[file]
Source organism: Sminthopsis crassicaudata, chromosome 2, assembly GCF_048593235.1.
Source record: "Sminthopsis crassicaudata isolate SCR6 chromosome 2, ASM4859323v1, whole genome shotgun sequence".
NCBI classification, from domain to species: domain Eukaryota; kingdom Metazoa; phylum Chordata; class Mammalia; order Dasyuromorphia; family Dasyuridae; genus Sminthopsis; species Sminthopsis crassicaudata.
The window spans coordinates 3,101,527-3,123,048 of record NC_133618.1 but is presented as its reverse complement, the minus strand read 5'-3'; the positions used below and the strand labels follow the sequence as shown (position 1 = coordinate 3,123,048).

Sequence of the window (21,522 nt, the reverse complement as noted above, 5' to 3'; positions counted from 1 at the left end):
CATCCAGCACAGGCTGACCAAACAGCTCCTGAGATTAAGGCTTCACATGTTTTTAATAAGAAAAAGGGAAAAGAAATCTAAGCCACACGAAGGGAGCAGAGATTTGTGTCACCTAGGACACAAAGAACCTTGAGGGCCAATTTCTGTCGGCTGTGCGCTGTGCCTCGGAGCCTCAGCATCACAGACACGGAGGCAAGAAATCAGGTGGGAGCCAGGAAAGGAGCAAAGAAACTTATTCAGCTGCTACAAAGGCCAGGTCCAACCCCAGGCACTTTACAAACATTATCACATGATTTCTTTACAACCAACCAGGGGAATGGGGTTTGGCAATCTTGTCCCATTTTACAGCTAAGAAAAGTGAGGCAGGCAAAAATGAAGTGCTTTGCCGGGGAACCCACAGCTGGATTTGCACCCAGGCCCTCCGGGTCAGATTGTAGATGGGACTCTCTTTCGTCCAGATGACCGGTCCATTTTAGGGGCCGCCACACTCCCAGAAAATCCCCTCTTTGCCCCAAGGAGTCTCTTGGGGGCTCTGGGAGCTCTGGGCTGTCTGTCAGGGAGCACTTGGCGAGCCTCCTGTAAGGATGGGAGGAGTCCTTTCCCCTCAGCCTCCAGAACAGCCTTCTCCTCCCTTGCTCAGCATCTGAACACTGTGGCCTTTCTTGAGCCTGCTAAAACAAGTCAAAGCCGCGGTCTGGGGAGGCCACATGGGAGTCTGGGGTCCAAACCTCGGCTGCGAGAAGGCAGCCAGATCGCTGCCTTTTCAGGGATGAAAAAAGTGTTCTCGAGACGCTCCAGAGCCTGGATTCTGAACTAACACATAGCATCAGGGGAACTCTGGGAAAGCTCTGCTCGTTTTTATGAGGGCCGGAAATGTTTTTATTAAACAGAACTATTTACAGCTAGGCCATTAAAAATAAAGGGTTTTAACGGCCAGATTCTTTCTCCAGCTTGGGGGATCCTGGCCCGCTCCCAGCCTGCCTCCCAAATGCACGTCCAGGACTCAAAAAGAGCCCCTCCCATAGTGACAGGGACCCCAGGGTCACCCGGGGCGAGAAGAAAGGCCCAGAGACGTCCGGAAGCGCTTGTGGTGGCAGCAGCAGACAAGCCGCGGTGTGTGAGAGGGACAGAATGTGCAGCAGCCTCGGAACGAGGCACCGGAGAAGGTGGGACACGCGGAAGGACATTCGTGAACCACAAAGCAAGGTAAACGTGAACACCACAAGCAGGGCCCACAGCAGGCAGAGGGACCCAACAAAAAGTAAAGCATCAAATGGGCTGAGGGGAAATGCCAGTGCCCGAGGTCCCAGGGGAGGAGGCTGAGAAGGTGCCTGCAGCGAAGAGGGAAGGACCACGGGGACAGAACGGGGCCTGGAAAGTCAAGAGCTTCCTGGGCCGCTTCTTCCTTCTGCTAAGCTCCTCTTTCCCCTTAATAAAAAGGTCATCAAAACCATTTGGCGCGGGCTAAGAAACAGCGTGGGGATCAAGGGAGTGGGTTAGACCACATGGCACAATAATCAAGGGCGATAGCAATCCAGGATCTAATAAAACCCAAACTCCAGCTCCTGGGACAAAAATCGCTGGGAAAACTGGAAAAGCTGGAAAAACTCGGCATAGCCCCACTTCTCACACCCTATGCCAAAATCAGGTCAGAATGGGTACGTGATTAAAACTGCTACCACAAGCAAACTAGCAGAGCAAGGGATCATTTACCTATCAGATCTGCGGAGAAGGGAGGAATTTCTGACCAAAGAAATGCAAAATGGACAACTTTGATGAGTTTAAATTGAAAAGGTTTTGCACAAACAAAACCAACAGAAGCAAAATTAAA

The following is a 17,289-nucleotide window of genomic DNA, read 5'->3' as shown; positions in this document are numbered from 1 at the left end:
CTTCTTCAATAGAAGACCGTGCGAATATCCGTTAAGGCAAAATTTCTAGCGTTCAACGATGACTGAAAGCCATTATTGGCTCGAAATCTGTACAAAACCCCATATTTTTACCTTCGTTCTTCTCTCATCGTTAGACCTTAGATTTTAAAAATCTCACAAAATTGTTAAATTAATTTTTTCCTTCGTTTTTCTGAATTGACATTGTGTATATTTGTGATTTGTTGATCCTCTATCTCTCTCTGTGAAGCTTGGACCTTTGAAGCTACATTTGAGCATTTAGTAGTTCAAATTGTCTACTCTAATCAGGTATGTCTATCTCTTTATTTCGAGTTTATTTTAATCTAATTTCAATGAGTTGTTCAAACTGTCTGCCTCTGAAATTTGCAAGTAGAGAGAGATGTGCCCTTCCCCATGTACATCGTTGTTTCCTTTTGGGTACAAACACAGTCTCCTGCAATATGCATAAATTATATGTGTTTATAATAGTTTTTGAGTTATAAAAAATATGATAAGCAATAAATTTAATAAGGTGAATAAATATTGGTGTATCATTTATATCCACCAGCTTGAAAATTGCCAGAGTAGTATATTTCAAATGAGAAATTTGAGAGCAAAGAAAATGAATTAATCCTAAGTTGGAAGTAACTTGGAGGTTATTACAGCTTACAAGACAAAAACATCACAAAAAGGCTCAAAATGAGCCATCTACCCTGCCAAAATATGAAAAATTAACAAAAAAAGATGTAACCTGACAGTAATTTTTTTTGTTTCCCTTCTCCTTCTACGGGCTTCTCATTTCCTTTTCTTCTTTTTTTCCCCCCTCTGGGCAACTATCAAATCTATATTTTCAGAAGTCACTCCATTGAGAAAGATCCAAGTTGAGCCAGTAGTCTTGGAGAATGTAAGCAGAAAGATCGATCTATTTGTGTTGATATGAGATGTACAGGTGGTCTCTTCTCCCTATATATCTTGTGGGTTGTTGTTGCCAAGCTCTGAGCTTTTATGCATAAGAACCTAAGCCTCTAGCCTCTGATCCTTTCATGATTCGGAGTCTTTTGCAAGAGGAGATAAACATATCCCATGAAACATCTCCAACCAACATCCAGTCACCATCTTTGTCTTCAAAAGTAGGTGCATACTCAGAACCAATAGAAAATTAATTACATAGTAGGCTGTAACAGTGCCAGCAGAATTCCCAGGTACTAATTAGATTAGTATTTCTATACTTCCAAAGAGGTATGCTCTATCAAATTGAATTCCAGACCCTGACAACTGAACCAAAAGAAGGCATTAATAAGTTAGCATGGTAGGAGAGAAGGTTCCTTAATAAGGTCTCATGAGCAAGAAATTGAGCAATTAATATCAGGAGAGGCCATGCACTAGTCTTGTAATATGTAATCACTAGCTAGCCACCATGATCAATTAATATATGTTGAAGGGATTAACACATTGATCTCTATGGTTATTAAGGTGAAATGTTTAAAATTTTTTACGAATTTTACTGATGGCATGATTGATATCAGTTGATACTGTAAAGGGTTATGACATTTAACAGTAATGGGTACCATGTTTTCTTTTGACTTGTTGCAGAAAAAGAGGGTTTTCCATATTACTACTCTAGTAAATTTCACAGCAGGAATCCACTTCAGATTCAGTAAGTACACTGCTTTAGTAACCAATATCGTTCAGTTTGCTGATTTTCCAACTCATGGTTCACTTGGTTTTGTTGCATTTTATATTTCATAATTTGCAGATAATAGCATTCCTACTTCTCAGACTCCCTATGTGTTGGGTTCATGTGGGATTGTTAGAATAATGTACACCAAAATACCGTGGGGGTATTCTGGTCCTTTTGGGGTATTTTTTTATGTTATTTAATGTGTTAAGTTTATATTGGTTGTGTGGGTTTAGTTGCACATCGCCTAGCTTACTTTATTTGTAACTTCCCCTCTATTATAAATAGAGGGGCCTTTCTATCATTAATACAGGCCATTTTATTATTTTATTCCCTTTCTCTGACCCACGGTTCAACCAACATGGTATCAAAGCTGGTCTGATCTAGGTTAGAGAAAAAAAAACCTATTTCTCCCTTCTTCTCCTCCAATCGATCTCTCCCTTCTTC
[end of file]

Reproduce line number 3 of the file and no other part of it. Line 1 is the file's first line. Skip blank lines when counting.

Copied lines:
NCBI classification, from domain to species: domain Eukaryota; kingdom Metazoa; phylum Chordata; class Mammalia; order Dasyuromorphia; family Dasyuridae; genus Sminthopsis; species Sminthopsis crassicaudata.